I don’t find the last line of this poem particularly satisfying. However, if you think like a 16th century Christian and take the pelican as a symbol of Christ’s redemptive sacrifice, the act that heralded the end of all evil, then you could make it rather more satisfying, with a confrontation and answer to the problem instead of an escape from it. Judith Wright should've read a medieval animal bestiary and some church history and worked this poem over I say.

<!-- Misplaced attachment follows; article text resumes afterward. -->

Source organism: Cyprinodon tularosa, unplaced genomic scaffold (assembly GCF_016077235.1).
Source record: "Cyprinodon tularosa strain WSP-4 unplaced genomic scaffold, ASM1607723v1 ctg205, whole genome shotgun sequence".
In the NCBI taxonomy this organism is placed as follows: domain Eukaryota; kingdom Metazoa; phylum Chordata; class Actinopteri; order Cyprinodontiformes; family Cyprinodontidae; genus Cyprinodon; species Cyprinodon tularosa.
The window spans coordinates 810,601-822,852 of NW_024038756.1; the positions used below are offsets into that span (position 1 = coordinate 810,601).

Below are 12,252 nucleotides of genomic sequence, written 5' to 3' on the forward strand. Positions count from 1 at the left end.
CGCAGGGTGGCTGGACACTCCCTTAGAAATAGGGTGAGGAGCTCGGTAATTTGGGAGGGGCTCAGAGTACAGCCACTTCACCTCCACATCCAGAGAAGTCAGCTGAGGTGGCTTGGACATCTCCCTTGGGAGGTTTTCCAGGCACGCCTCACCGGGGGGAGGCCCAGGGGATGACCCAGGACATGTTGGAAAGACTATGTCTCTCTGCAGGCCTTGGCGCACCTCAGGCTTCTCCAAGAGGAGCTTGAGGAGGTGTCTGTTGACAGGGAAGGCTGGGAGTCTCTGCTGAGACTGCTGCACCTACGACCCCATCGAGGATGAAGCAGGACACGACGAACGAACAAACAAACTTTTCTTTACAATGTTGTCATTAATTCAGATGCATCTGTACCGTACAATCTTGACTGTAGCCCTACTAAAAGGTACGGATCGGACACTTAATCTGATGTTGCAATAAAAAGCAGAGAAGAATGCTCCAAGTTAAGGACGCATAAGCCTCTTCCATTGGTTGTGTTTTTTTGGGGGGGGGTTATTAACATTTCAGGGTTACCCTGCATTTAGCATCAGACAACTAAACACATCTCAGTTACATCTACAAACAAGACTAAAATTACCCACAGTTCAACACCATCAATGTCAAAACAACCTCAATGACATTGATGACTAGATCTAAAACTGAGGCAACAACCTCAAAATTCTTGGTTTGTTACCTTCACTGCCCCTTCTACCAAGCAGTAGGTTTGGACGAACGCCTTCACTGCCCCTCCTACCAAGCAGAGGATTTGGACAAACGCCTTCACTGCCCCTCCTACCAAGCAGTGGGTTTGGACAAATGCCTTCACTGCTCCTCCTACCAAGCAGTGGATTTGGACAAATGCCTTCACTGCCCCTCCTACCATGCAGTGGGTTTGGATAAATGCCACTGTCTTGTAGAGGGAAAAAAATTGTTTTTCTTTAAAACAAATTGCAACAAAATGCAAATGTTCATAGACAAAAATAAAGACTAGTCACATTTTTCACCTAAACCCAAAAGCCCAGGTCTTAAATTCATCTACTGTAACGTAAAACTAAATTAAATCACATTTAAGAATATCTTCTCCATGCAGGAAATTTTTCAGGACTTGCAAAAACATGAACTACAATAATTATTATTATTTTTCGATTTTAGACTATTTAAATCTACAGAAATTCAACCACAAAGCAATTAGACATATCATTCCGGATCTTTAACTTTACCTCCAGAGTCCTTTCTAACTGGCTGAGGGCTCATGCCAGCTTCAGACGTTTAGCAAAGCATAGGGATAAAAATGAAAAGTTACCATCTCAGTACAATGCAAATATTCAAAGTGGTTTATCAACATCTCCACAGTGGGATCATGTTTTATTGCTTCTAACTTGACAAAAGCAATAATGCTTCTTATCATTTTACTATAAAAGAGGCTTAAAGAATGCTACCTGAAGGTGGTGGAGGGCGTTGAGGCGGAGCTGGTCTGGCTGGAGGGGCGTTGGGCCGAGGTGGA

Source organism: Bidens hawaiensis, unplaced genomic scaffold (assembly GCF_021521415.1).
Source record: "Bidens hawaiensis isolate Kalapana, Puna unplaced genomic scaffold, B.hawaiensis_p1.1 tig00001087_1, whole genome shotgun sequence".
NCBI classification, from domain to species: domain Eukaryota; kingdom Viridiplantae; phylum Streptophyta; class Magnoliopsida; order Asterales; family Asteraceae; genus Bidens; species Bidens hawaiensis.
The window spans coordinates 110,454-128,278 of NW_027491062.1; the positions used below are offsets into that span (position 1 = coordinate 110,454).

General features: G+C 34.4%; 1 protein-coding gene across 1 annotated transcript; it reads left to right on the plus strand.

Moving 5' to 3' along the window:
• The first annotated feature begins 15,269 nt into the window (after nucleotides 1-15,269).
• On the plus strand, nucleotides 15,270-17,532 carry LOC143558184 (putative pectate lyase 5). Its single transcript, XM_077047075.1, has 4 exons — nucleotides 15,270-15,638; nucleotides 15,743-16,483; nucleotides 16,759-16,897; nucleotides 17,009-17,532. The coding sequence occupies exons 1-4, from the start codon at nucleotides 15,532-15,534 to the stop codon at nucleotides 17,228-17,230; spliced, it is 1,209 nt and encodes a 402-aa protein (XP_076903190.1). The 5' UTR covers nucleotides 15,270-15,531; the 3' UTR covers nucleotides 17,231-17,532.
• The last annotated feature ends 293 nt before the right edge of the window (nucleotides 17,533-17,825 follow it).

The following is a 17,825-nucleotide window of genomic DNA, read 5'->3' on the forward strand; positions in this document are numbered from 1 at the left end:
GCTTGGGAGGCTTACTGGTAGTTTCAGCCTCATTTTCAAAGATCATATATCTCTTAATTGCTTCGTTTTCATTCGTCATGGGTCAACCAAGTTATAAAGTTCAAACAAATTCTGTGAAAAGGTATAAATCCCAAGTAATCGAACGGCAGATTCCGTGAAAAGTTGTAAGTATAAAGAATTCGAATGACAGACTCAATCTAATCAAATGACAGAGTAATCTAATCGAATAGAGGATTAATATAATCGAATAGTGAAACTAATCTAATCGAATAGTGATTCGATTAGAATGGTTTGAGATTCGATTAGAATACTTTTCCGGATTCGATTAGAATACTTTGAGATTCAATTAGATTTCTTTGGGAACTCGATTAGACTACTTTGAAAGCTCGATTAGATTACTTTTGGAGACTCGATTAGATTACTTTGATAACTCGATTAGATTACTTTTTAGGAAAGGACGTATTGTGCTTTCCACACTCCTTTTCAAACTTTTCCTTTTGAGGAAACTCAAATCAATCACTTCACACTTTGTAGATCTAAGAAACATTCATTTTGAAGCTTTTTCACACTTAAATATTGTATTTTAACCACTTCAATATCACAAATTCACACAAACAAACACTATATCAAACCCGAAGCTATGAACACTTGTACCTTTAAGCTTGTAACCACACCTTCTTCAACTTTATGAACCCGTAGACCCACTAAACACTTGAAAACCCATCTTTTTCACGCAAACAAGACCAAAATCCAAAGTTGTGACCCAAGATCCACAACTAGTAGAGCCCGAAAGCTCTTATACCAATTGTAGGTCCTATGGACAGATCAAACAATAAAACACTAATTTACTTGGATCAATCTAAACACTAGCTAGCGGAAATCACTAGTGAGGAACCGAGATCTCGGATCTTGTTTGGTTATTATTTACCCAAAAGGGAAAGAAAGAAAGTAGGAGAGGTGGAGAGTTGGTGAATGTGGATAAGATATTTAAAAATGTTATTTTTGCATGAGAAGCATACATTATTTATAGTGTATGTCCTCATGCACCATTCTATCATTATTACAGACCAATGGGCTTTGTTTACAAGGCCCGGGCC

Picture from here.
Funnel-web spider, snake and octopus,
pitcher-plant and vampire-bat and shark--
these are cold water on an easy faith.
Look at them, but don’t linger.
If we stare too long, something looks back at us;
something gazes through from underneath;
something crooks a very dreadful finger
down there in an unforgotten dark.
Turn away then, and look up at the sky.
There sails that old clever Noah’s Ark,
the well-turned, well-carved pelican
with his wise comic eye;
he turns and wheels down, kind as an ambulance-driver,
to join his fleet. Pelicans rock together,
solemn as clowns in white on a circus-river,
meaning: this world holds every sort of weather.